Communicate by speaking.
Come up with different ways of grouping things.
Put together small parts with your fingers.
Use your eyes to quickly compare groups of letters, numbers, pictures, or other things.
Pay attention to something without being distracted.
43%Sorting or ordering
Order or arrange things in a pattern or sequence (e.g., numbers, letters, words, pictures, mathematical operations).
Imagine how something will look after it is moved around or changed.
Keep your hand or arm steady.
Use general rules to find answers or solve problems logically.
Quickly move your hand to grasp, manipulate, or assemble objects.
Read and understand written information.
Use lots of detailed information to come up with answers or make general rules.
Notice when something is wrong or is likely to go wrong, even if you can't solve the problem.
Identify and understand the speech of another person.
Quickly change the controls of a machine, car, truck or boat.
36%Flexibility of closure
See a pattern (a figure, object, word, or sound) hidden in other distracting material.
Speak clearly so others can understand you.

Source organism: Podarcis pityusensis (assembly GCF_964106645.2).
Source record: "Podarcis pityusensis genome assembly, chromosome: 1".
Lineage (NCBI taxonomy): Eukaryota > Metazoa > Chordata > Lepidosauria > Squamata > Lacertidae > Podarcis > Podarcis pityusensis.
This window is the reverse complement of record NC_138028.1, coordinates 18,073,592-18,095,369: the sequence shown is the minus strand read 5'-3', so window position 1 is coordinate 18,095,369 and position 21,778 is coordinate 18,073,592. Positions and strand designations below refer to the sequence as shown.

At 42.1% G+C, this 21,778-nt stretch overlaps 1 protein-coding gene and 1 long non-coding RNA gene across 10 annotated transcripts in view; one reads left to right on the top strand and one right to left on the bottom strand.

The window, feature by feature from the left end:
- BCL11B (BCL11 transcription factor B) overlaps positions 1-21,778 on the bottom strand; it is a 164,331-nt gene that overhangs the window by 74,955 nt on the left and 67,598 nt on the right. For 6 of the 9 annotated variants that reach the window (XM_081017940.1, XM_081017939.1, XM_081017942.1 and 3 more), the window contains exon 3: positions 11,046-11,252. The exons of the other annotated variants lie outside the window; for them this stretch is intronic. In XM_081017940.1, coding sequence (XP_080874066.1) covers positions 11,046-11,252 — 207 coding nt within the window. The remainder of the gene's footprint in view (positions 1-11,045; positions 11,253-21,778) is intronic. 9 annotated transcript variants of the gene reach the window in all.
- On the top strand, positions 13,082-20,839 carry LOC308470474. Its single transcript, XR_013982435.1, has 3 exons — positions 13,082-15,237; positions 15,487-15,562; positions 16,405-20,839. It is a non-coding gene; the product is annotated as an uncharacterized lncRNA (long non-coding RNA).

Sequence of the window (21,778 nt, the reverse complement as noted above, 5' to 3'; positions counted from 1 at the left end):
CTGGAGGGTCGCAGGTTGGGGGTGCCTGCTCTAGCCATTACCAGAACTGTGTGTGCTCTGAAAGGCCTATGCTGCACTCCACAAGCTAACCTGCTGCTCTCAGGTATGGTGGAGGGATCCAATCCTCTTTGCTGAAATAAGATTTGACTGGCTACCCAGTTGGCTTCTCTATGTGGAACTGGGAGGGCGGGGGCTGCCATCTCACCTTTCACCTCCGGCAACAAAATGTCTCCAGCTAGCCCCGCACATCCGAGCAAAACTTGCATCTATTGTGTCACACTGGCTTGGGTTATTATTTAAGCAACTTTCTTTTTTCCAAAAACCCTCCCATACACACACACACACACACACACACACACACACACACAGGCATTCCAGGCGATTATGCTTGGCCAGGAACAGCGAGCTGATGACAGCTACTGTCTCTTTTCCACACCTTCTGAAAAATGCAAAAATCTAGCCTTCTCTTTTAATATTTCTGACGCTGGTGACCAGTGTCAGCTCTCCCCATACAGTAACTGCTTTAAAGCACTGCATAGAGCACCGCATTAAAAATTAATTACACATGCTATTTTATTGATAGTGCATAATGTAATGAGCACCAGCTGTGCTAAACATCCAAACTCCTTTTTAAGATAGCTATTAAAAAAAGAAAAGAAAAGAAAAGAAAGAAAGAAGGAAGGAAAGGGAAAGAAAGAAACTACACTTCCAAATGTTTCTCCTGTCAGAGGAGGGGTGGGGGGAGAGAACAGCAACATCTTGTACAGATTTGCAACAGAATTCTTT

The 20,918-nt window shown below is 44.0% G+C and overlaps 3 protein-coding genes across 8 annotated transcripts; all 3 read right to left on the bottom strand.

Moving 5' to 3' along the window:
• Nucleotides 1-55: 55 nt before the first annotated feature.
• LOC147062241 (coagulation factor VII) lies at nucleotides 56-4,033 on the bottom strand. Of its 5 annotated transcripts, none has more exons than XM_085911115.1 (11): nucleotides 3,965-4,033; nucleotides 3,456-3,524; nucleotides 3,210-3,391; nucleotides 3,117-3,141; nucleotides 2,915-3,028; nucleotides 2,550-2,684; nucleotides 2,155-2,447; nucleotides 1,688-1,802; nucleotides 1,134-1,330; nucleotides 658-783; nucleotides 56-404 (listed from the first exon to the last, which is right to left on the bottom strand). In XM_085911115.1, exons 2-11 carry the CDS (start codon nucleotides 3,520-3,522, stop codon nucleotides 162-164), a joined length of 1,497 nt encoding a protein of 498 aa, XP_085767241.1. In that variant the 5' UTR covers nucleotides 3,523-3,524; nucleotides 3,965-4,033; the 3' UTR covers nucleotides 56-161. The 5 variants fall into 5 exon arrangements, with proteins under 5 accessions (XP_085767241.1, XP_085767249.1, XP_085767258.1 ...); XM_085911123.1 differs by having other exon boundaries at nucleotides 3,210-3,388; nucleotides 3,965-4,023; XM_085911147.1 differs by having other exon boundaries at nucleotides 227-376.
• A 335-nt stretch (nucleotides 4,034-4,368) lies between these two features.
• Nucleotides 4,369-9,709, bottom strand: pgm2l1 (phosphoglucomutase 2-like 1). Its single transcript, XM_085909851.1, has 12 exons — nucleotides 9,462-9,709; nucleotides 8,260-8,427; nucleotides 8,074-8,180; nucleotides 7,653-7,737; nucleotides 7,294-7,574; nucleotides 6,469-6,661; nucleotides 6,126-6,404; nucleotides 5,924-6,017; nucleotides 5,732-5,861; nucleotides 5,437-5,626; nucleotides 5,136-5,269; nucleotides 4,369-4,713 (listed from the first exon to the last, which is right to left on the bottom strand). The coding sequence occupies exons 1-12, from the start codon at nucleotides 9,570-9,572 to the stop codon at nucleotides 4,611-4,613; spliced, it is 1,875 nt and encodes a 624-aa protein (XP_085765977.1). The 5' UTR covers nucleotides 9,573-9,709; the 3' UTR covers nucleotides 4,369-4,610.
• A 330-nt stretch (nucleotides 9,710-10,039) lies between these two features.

These are kinds of activities workers regularly do in this job.
54%Looking for changes over time
Comparing objects, actions, or events. Looking for differences between them or changes over time.
50%Planning and prioritising work
Deciding on goals and putting together a detailed plan to get the work done.
50%Handling and moving objects
Using hands and arms in handling, installing, positioning, moving and manipulating objects.
46%Building good relationships
Building good working relationships and keeping them over time.
41%Making decisions and solving problems
Using information to work out the best solution and solve problems.
40%Checking for errors or defects
Inspecting equipment, structures, or materials for errors, problems or defects.
38%Communicating within a team
Giving information to co-workers by telephone, in writing, or in person.
38%Training and teaching others
Understanding the needs of others, developing training programs, and teaching or instructing.
38%Researching and investigating
Looking for, getting and understanding different kinds of information.
38%Assessing and evaluating things
Working out the value, importance, or quality of things, services or people.